Battle of the Bridge Begins

The notice is out that a serious development plan is underway for the Columbia River Interstate 5 bridge in North Portland, blocks from Northeast Portland.  My home is about 5 blocks from the Interstate 5, just south of the crossing on the Oregon side.  Two groups I used to serve, the Coalition for a Livable Future and the Environmental Justice Action Group are center stage in participating and advocating for community interests.  The Coalition has some excellent talking points, notably the heavy air and ground pollution impact from vehicles and diesel, and the need for a neighborhood improvement fund of at least 1% of the budget (perhaps 50 million?).  Please take the Government Survey to express your opinion.Crc_map_200

Talking Points from Coalition for a Livable Future

  • Acknowledge the
    historic impacts on communities from past I-5 development (division of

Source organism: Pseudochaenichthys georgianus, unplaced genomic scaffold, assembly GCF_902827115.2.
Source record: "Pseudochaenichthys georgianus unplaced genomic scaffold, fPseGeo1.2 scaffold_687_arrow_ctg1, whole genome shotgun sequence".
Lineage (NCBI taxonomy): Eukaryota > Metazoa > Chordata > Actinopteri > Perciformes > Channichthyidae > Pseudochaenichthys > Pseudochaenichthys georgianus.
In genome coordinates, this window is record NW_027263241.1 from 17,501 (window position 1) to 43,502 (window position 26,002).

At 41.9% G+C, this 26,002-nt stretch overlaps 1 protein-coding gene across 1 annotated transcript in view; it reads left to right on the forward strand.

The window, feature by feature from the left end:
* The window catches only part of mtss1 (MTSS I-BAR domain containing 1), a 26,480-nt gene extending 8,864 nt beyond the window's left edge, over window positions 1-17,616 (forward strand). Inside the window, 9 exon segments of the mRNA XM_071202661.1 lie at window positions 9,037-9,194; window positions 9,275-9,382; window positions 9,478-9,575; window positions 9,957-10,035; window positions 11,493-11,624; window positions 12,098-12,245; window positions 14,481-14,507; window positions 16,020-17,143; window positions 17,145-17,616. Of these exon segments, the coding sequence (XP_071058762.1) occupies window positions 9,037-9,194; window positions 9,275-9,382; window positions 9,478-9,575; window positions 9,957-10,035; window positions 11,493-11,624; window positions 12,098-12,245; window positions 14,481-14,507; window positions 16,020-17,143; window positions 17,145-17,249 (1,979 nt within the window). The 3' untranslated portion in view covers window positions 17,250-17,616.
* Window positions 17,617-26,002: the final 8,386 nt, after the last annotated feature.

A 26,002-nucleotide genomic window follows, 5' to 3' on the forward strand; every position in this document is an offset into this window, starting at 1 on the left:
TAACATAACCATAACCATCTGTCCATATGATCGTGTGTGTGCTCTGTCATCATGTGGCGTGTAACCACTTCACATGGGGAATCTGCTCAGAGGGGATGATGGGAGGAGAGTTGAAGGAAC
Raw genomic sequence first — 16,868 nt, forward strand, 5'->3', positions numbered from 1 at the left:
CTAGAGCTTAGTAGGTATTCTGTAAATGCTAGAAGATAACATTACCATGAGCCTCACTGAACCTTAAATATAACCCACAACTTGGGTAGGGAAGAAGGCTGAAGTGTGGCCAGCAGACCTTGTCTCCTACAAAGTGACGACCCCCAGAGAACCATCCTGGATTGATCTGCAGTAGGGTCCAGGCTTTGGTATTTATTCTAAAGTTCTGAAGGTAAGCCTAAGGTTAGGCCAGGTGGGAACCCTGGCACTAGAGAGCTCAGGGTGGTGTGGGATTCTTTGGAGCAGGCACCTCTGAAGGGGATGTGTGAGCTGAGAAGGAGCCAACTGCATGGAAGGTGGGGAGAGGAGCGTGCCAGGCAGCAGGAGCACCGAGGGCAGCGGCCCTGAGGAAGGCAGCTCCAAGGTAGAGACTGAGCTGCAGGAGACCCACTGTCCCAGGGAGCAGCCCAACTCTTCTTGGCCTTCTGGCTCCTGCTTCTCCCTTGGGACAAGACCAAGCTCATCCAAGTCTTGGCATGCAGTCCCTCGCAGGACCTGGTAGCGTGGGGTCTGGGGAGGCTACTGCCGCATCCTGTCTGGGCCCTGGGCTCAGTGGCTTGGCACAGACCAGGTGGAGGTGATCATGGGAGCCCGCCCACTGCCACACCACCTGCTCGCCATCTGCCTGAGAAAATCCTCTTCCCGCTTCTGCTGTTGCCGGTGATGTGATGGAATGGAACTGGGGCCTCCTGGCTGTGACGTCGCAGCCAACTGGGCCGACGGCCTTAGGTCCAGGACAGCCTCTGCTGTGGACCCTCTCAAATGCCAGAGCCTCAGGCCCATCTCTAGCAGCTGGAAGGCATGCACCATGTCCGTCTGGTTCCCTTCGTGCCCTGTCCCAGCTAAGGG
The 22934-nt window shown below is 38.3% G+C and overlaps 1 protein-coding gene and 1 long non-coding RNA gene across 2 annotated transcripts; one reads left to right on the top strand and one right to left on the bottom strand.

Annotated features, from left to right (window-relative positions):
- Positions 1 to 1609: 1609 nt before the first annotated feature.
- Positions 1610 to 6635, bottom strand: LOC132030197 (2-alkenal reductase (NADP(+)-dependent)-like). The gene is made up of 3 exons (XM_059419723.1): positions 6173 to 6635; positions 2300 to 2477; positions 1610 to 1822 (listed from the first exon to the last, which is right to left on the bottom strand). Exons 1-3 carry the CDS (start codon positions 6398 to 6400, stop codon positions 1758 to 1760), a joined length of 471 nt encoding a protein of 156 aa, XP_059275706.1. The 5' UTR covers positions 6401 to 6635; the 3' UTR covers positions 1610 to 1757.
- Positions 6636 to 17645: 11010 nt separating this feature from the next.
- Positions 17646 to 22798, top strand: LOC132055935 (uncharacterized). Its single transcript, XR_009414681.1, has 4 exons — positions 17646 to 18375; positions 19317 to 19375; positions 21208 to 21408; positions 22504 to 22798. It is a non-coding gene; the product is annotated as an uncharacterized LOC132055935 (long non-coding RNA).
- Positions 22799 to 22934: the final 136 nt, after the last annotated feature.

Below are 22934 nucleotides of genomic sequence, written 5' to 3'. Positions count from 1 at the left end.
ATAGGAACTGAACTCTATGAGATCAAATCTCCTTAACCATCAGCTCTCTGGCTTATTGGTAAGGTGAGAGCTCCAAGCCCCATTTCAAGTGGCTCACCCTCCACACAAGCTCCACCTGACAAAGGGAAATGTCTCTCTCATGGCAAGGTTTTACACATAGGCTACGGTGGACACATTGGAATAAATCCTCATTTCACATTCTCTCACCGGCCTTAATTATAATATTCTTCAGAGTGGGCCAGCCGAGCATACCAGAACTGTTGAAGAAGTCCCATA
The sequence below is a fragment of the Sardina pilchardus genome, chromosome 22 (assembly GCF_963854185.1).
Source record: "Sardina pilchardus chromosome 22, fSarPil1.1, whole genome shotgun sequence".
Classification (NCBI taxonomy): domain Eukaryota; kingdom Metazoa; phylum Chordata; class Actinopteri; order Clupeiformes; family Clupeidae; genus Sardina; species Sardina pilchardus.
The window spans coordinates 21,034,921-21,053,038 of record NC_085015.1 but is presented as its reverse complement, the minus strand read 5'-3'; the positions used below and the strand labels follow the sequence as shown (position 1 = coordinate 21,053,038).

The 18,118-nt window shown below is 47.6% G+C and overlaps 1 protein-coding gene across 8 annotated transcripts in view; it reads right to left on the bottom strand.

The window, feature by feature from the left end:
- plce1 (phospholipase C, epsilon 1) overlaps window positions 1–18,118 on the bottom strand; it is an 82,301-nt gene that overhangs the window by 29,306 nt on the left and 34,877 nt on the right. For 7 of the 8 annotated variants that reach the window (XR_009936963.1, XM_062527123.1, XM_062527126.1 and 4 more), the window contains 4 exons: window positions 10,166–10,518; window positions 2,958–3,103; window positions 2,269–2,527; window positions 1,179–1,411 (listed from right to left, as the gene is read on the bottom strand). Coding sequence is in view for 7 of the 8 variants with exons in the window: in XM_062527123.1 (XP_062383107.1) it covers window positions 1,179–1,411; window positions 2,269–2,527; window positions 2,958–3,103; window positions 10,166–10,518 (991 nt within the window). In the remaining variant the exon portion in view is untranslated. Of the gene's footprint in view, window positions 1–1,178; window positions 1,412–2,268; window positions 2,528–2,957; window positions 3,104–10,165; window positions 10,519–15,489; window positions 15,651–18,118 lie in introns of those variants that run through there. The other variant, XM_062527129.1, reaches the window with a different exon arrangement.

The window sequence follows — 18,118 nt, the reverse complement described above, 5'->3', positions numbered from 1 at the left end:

the N/NE Portland neighborhoods and exposure to unsafe levels of air
    toxics) and establish a fund of at least 1% of the total project cost
    for the enhancement of affected neighborhoods.
  • According to the
    Oregon Department of Environmental Quality, the diesel particulate
    levels in the North Portland I-5 Corridor are 787 times what is
    considered safe! It is absolutely essential that any transportation
    investment in the corridor include light rail connection to Vancouver,
    bicycle and pedestrian improvements and programs to reduce single
    driver commutes and unsafe pollutant levels. The EIS process should
    also use the most conservative public health benchmarks available to
    assess air quality impacts. Our kids and our health are too important!
  • Focus the EIS
    analysis on meeting the travel needs of people and goods, not cars and
    trucks. Department of transportation staff admit that adding more lanes
    will not provide a long-term solution to congestion, so we should
    instead think creatively about what the problem is that we are trying
    to fix and work toward solutions that actually address this problem.
  • More at

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